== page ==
D&D never was a particularly elegant game for just one player/one DM. There is a word for PCs who take on daring heroics against impossible odds, and that word is dead. It is pretty reliant on the DM to cater heavily towards encounters that have some sort of back door, a lot of diplomacy, allow for stealth, and the like. Otherwise a bad series of die rolling will end the campaign and its back to square one. The one player party take a lot of punishment when luck does not go their way as opposed to a large party which as a whole is nigh indestructible.
Anyhow, there is no single solution so I am taking a multitude of smaller changes as opposed to making huge changes that would not longer make the game D&D. These include a slight buffs for PCs, removal of save or die scenarios, ease of npc inclusion (including animals), and in general a campaign leaning towards story-driven scenarios rather than hack n slash. XP is also included since the default B/X xp will have wonky results with little xp in fair fight but huge boosts for treasure hauls.
For XP I've always liked a method described in 3.0, which is a level gained every 14 encounters. In my 3.x campaigns I use this method purely since it simplifies things. 'Encounter' is not necessarily combat, it could be any relevant scene that has a chance of success, failure or moving the plot along in a major way. I think I will use something similar for Valley of Blue Snails since it should work with one player just as well as a group. Also it won't overly emphasis combat, since a solo player should be pretty damn cautious about unneeded battles. To cater to the B/X curve I will tweak the by-encounter xp gain:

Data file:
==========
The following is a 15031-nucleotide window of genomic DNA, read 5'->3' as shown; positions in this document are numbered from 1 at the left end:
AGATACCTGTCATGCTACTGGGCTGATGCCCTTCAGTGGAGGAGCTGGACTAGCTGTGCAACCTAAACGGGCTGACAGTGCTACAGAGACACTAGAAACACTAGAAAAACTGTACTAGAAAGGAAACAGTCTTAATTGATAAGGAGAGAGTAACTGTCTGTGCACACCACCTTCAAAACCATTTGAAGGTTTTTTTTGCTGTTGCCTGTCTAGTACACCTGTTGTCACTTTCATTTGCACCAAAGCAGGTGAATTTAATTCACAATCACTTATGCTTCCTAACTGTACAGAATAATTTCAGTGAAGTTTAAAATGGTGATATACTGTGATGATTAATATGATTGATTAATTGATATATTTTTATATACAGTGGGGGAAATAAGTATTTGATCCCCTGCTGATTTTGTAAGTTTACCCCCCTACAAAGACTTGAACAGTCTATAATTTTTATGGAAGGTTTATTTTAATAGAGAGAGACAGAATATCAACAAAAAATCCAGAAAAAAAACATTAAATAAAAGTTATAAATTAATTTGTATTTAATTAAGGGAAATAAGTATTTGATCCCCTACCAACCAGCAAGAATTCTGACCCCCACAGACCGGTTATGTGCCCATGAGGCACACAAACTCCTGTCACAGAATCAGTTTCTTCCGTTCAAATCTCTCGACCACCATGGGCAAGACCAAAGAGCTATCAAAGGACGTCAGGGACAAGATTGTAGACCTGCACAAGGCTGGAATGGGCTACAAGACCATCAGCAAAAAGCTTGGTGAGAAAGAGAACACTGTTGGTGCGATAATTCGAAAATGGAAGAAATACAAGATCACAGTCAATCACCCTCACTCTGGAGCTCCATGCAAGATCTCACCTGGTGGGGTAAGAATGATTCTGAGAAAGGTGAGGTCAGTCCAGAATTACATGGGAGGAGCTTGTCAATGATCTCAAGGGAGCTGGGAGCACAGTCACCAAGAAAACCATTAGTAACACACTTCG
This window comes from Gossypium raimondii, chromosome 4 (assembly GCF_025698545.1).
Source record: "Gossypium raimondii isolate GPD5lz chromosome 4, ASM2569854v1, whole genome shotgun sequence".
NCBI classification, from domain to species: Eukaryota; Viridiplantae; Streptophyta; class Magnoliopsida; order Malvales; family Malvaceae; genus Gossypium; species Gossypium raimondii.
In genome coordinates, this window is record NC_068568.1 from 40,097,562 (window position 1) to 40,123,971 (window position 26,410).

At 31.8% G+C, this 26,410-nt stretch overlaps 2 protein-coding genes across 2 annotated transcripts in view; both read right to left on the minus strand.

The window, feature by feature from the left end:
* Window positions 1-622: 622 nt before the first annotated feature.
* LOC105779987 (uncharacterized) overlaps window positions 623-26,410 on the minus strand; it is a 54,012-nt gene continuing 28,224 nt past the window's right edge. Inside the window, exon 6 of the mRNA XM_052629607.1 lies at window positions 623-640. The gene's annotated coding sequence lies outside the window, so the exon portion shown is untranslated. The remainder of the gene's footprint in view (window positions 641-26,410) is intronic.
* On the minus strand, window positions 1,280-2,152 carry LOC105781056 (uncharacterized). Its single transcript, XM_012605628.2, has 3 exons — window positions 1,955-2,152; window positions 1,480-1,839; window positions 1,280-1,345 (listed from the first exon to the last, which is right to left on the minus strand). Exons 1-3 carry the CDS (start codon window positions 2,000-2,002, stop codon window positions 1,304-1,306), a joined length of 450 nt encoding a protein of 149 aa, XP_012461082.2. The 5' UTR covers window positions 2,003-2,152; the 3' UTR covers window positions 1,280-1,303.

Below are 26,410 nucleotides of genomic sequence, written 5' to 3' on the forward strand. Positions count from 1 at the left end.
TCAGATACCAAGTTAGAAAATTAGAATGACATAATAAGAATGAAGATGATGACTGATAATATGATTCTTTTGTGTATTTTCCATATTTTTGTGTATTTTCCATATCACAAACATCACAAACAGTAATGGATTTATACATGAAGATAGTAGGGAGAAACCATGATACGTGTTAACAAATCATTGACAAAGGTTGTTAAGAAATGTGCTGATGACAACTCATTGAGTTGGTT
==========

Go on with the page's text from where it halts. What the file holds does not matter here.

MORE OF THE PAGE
Level 1 - 8 encounters
Level 2 - 10 encounters
Level 3 - 12 encounters
Level 4 - 14 encounters
+1 encounter per-level beyond that
General role-playing and trying wonky stuff will qualify as a encounter. If we happen to spend 4 pages of a thread to buy a bronze-longsword from a particularly hagglesome merchant, so be it. That shall count as an encounter so long as I am rolling for something. As for how this method compares to normal XP gains, I suppose it depends on the DM. I would say this is roughly about right in the games I had - but then again I tend to avoid the sprawling dungeon crawls and opted for more scenario driven games. Ala, Assassin's Knot as opposed to Keep on the Borderlands.
So lets say about 2 pages on a thread per 'encounter' give or take, by the above method to get to level 10 that is around 260 pages. I would say that is about right actually and definitely doable in a years time. If we are ambitious and double that, that would be around the level 'limit' of 15 (not counting dual classing). I doubt that would happen but you never know. This assumes we do a bulletin board thread type of play (I am leaning towards this now).
As a side note, I'm a big fan of crpgs, old and new, so it is a bit odd that I will kill 10,000 Furbogs in WoW over and over and over, yet repetitious combat in a table top is dull for me. Who knows. One mmo that rewarded things by encounter, similar to above is Age of Conan. The start of the game is heavily story driven and differs quite a bit between the classes you play. An assassin likes to stealth, barbarians like to kick in the door, mages like to .. do magic, and so forth. Also you get plenty of xp from replacing the virgin blood with whores blood during a dark ritual as you would from any major combat quest. Nothing wrong with either element, apples and oranges. Too bad Age of Conan went seriously down hill after the starter Tortage story.
edit: speaking of solo adventures.. http://www.kenzerco.com/free_files/KODT_solo_adventure01.pdf